My grandchildren spent a day with me last week and we had a lot of time to play and read together. I read several books with them, some over and over. We read some off the bookshelf and some new releases on my computer. Here are our reviews of some of the toddler books we read. All these books were provided by the publishers. The rating, ideas and opinions shared are our own.
The Classic Munsch Concept Series by Robert Munsch features all those wonderful illustrations from his books, but are used to teach and share a concept. This one talks about moods. The book opens with the question, “How do you feel today?” Each page that follows features an illustration from one of Munsch’s stories depicting a feeling. The text is one word per page describing the feeling. This is a board book which is geared to toddlers or young children, but when I shared this book with my grandchildren, I think my 5 year old interacted with it more. They both loved the illustrations as they have heard these stories over and over. My grandson would often recognize the story the original illustration came from so we would talk about what was happening and why the characters felt a certain way. My granddaughter (3) enjoyed the illustrations and identified several of the feelings based on facial expressions and body language, but that was about it. I can see kindergarten and preschool classrooms using this book to discuss feelings, the idea that it is okay to have feelings, using cues to identify how someone feels etc. I do like these books and if you are a Robert Munsch fan, you will want to add these books to your collection.
Panda Opposites by Suzi Eszterhas
This is an adorable book full of photographs, taken by wildlife photographer Suzi Eszterhas, of panda cubs in their natural habitat doing exactly what panda cubs do, mostly playing. Each page also features one large, bold, words that describe the photos and are opposites (i.e. up/down, near/far, big/little and so on). This is a very simple book which is exactly what I like when teaching concepts such as opposites. My granddaughter had me read this one several times until she was able to add the second word to each pair. My grandson listened once, looked at the illustrations, named the opposites and was ready to move on. He waited somewhat impatiently as we read this over and over to satisfy the three year old. This is one I highly recommend to families of toddlers and preschool classrooms.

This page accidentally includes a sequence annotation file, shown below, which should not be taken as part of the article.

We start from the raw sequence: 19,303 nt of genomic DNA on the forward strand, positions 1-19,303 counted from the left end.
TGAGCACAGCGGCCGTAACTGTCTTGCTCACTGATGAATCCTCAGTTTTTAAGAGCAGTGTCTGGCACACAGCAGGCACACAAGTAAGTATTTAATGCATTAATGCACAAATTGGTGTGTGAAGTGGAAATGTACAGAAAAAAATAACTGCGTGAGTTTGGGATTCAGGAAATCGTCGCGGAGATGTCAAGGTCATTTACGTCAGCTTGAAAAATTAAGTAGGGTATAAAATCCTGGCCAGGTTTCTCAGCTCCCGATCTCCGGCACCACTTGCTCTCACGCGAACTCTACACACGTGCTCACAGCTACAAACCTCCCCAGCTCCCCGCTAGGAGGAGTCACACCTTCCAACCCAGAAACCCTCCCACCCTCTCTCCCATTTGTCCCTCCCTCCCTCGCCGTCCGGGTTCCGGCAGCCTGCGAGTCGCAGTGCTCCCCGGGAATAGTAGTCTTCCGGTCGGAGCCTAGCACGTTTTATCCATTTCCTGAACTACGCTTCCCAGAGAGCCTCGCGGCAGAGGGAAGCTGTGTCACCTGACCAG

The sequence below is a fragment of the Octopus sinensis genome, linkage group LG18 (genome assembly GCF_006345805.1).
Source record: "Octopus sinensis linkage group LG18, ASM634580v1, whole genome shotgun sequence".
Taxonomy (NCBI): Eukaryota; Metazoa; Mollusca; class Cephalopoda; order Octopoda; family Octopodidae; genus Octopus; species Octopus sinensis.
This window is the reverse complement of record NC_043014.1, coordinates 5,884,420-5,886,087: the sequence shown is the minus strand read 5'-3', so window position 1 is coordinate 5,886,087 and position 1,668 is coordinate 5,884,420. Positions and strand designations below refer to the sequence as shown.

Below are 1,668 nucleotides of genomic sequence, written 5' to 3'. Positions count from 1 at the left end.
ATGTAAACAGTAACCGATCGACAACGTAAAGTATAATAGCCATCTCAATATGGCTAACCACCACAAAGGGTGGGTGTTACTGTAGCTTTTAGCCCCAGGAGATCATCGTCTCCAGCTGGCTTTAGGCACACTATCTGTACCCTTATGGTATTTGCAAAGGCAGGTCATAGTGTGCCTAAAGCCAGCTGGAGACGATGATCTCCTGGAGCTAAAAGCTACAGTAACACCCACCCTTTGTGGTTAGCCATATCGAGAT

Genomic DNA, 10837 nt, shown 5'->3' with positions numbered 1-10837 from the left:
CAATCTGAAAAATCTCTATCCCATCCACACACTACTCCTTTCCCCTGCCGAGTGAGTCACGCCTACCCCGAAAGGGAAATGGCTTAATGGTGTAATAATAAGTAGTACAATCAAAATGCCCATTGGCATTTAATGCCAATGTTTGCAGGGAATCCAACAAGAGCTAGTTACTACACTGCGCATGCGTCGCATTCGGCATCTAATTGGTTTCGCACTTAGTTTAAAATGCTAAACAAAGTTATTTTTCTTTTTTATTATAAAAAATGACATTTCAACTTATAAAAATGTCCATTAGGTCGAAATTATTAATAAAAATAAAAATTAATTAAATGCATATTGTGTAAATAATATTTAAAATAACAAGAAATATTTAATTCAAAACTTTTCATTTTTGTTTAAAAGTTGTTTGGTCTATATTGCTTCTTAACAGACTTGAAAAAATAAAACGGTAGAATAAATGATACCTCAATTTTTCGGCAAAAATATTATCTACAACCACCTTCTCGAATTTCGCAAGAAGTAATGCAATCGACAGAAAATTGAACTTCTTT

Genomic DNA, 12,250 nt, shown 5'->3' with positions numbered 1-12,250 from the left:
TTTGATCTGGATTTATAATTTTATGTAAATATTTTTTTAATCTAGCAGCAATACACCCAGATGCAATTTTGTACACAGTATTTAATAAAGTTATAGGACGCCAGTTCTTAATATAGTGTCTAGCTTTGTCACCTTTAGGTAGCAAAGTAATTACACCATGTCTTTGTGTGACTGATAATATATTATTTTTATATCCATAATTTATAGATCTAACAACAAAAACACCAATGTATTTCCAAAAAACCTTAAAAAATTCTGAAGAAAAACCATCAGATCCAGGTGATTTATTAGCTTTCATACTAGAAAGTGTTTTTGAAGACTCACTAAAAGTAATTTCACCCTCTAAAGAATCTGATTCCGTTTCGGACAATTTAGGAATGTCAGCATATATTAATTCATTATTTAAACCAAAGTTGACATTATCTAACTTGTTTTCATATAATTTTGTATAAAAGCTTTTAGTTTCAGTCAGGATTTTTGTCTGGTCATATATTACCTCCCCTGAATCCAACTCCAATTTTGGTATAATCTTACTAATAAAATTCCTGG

Llamas with Lemonade: An Unusual Animal ABC by Ariana Koultourides
I love ABC books and try to pick up different ones to read with the grandchildren. I love the ones that are a bit different, especially if they add vocabulary to their language and have a different theme. This one is animal themed, but with animals the kids were not always familiar with and they thought it was pretty funny when they saw some of the things the animals were doing (i.e A hedgehog with a hat, a jaguar with a jump rope, a vampire bat with a violin. an x-ray fish with a xylophone). Both kids were interested in this book, even the 5 year old who knows all his letters and sounds. He made the sounds and asked his sister questions which I loved. A great book for them to share together, grandma read the words through once, then they looked at the book together a few times naming the animals and what they were doing. I definitely recommend this one to families, libraries and kindergarten classrooms.
Hide and Seek, Little Chameleon by Anita Bijsterbosch
This is a simple, sweet, hide and seek book that I read to my two grandchildren. They both enjoyed the book for different reasons. The 3 year old liked the counting aspect and all the colours, the 5 year old loved looking for the chameleon understanding what camouflage is and how chameleons use it for protection. The second reading had my granddaughter also looking for the chameleon and laughing when she found it, talking about what colour it had turned. The illustrations are absolutely adorable, vibrant, colorful, large and eye catching. Kids never tire of hide and seek books even as they get older. This is a great little book for pre-school, kindergarten and early primary classrooms. There are a lot of uses for these concepts in science, math, art and language development or early reading skills.
Caillou is growing up and like all children he wants to do it himself. Often parents, older siblings, teachers and yes, even grandparents get impatient and want to help or do things for them, but Caillou and my grandchildren want to do it without help. I hear my granddaughter saying, “grandma, I do it” quite often. In this story, Caillou’s dad lets him try doing things himself and using praise, prompts and some simple assists Caillou is successful. I know this book is meant to show kids that they can do these things by themselves with practice and that it will make them feel good and build their confidence when achieving these goals but I think it was also a good reminder for me as I read it and realized that I need to back off a bit and let my grandchildren do more for themselves. I like that Caillou is a good role model in this story and my grandson informed me that he didn’t get in trouble in this story. As always the illustrations are bright, colourful and eye-catching. A good book for families and preschool classrooms. Both of my grandchildren (ages 3 and almost 6) enjoyed this story.